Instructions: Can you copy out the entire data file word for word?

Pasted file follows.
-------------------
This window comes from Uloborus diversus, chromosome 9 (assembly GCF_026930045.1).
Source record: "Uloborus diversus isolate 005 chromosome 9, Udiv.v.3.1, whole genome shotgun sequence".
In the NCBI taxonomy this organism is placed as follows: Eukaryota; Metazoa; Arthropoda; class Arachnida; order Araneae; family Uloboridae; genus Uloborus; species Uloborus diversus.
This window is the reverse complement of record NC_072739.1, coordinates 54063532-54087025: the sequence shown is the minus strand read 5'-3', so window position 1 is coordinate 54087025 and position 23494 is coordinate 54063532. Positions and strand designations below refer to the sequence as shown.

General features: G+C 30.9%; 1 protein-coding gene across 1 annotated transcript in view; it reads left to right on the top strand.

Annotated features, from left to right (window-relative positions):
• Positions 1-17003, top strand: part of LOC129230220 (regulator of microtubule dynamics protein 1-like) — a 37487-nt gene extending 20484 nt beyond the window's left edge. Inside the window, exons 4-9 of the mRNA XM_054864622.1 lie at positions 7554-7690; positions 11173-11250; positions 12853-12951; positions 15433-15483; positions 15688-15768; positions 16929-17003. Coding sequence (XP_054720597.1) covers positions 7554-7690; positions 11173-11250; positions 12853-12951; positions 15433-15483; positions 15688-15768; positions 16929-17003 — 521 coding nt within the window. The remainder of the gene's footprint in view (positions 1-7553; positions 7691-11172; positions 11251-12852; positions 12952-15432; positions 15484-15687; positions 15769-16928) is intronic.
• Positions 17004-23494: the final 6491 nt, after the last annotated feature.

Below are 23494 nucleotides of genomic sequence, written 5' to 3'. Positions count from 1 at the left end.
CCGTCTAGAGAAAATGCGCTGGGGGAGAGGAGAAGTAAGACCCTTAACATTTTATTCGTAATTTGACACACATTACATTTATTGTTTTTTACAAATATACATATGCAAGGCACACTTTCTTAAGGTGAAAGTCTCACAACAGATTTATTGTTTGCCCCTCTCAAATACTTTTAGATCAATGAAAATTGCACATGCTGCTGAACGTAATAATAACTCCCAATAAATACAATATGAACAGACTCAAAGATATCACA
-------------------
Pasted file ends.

This window comes from Uloborus diversus, chromosome 9 (assembly GCF_026930045.1).
Source record: "Uloborus diversus isolate 005 chromosome 9, Udiv.v.3.1, whole genome shotgun sequence".
In the NCBI taxonomy this organism is placed as follows: Eukaryota; Metazoa; Arthropoda; class Arachnida; order Araneae; family Uloboridae; genus Uloborus; species Uloborus diversus.
This window is the reverse complement of record NC_072739.1, coordinates 54063532-54087025: the sequence shown is the minus strand read 5'-3', so window position 1 is coordinate 54087025 and position 23494 is coordinate 54063532. Positions and strand designations below refer to the sequence as shown.

General features: G+C 30.9%; 1 protein-coding gene across 1 annotated transcript in view; it reads left to right on the top strand.

Annotated features, from left to right (window-relative positions):
• Positions 1-17003, top strand: part of LOC129230220 (regulator of microtubule dynamics protein 1-like) — a 37487-nt gene extending 20484 nt beyond the window's left edge. Inside the window, exons 4-9 of the mRNA XM_054864622.1 lie at positions 7554-7690; positions 11173-11250; positions 12853-12951; positions 15433-15483; positions 15688-15768; positions 16929-17003. Coding sequence (XP_054720597.1) covers positions 7554-7690; positions 11173-11250; positions 12853-12951; positions 15433-15483; positions 15688-15768; positions 16929-17003 — 521 coding nt within the window. The remainder of the gene's footprint in view (positions 1-7553; positions 7691-11172; positions 11251-12852; positions 12952-15432; positions 15484-15687; positions 15769-16928) is intronic.
• Positions 17004-23494: the final 6491 nt, after the last annotated feature.

Below are 23494 nucleotides of genomic sequence, written 5' to 3'. Positions count from 1 at the left end.
CCGTCTAGAGAAAATGCGCTGGGGGAGAGGAGAAGTAAGACCCTTAACATTTTATTCGTAATTTGACACACATTACATTTATTGTTTTTTACAAATATACATATGCAAGGCACACTTTCTTAAGGTGAAAGTCTCACAACAGATTTATTGTTTGCCCCTCTCAAATACTTTTAGATCAATGAAAATTGCACATGCTGCTGAACGTAATAATAACTCCCAATAAATACAATATGAACAGACTCAAAGATATCACA